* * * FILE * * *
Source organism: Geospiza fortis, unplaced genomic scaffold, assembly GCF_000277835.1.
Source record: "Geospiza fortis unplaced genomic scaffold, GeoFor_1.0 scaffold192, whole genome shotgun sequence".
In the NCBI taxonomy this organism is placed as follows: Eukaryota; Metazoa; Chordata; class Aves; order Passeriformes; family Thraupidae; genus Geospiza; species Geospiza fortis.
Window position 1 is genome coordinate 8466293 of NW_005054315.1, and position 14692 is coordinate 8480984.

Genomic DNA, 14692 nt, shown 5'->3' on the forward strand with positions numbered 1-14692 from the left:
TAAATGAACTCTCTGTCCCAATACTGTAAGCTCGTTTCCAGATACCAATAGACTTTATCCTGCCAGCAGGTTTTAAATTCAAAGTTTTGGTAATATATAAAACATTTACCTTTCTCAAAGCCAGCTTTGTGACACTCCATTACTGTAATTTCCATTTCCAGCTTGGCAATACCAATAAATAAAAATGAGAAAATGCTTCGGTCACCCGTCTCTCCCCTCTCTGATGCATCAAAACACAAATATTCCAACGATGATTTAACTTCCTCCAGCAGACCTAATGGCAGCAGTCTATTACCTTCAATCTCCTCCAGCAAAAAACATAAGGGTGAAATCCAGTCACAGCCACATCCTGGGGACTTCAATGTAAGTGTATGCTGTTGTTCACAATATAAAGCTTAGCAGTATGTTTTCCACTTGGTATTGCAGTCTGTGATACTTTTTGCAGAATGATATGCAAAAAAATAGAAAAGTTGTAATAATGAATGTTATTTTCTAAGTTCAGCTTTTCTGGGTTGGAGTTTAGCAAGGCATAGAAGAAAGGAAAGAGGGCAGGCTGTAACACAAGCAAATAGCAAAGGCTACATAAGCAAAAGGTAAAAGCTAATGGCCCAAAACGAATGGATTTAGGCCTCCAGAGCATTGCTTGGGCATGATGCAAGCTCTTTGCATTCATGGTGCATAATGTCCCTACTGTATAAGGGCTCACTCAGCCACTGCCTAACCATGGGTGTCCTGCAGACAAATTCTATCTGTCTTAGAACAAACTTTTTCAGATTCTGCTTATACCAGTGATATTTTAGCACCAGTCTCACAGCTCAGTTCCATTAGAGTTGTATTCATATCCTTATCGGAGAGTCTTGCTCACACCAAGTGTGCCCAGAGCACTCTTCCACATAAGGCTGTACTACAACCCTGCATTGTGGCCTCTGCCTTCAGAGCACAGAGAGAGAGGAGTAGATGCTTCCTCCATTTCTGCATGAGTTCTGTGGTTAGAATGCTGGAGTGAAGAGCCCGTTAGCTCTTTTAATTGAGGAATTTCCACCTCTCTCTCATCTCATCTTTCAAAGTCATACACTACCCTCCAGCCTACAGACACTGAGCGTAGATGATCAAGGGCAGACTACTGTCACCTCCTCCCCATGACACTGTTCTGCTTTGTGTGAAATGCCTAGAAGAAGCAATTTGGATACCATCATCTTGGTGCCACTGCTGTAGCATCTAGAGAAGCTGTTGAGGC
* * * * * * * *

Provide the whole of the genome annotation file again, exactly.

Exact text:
Source organism: Geospiza fortis, unplaced genomic scaffold, assembly GCF_000277835.1.
Source record: "Geospiza fortis unplaced genomic scaffold, GeoFor_1.0 scaffold192, whole genome shotgun sequence".
In the NCBI taxonomy this organism is placed as follows: Eukaryota; Metazoa; Chordata; class Aves; order Passeriformes; family Thraupidae; genus Geospiza; species Geospiza fortis.
Window position 1 is genome coordinate 8466293 of NW_005054315.1, and position 14692 is coordinate 8480984.

Genomic DNA, 14692 nt, shown 5'->3' on the forward strand with positions numbered 1-14692 from the left:
TAAATGAACTCTCTGTCCCAATACTGTAAGCTCGTTTCCAGATACCAATAGACTTTATCCTGCCAGCAGGTTTTAAATTCAAAGTTTTGGTAATATATAAAACATTTACCTTTCTCAAAGCCAGCTTTGTGACACTCCATTACTGTAATTTCCATTTCCAGCTTGGCAATACCAATAAATAAAAATGAGAAAATGCTTCGGTCACCCGTCTCTCCCCTCTCTGATGCATCAAAACACAAATATTCCAACGATGATTTAACTTCCTCCAGCAGACCTAATGGCAGCAGTCTATTACCTTCAATCTCCTCCAGCAAAAAACATAAGGGTGAAATCCAGTCACAGCCACATCCTGGGGACTTCAATGTAAGTGTATGCTGTTGTTCACAATATAAAGCTTAGCAGTATGTTTTCCACTTGGTATTGCAGTCTGTGATACTTTTTGCAGAATGATATGCAAAAAAATAGAAAAGTTGTAATAATGAATGTTATTTTCTAAGTTCAGCTTTTCTGGGTTGGAGTTTAGCAAGGCATAGAAGAAAGGAAAGAGGGCAGGCTGTAACACAAGCAAATAGCAAAGGCTACATAAGCAAAAGGTAAAAGCTAATGGCCCAAAACGAATGGATTTAGGCCTCCAGAGCATTGCTTGGGCATGATGCAAGCTCTTTGCATTCATGGTGCATAATGTCCCTACTGTATAAGGGCTCACTCAGCCACTGCCTAACCATGGGTGTCCTGCAGACAAATTCTATCTGTCTTAGAACAAACTTTTTCAGATTCTGCTTATACCAGTGATATTTTAGCACCAGTCTCACAGCTCAGTTCCATTAGAGTTGTATTCATATCCTTATCGGAGAGTCTTGCTCACACCAAGTGTGCCCAGAGCACTCTTCCACATAAGGCTGTACTACAACCCTGCATTGTGGCCTCTGCCTTCAGAGCACAGAGAGAGAGGAGTAGATGCTTCCTCCATTTCTGCATGAGTTCTGTGGTTAGAATGCTGGAGTGAAGAGCCCGTTAGCTCTTTTAATTGAGGAATTTCCACCTCTCTCTCATCTCATCTTTCAAAGTCATACACTACCCTCCAGCCTACAGACACTGAGCGTAGATGATCAAGGGCAGACTACTGTCACCTCCTCCCCATGACACTGTTCTGCTTTGTGTGAAATGCCTAGAAGAAGCAATTTGGATACCATCATCTTGGTGCCACTGCTGTAGCATCTAGAGAAGCTGTTGAGGC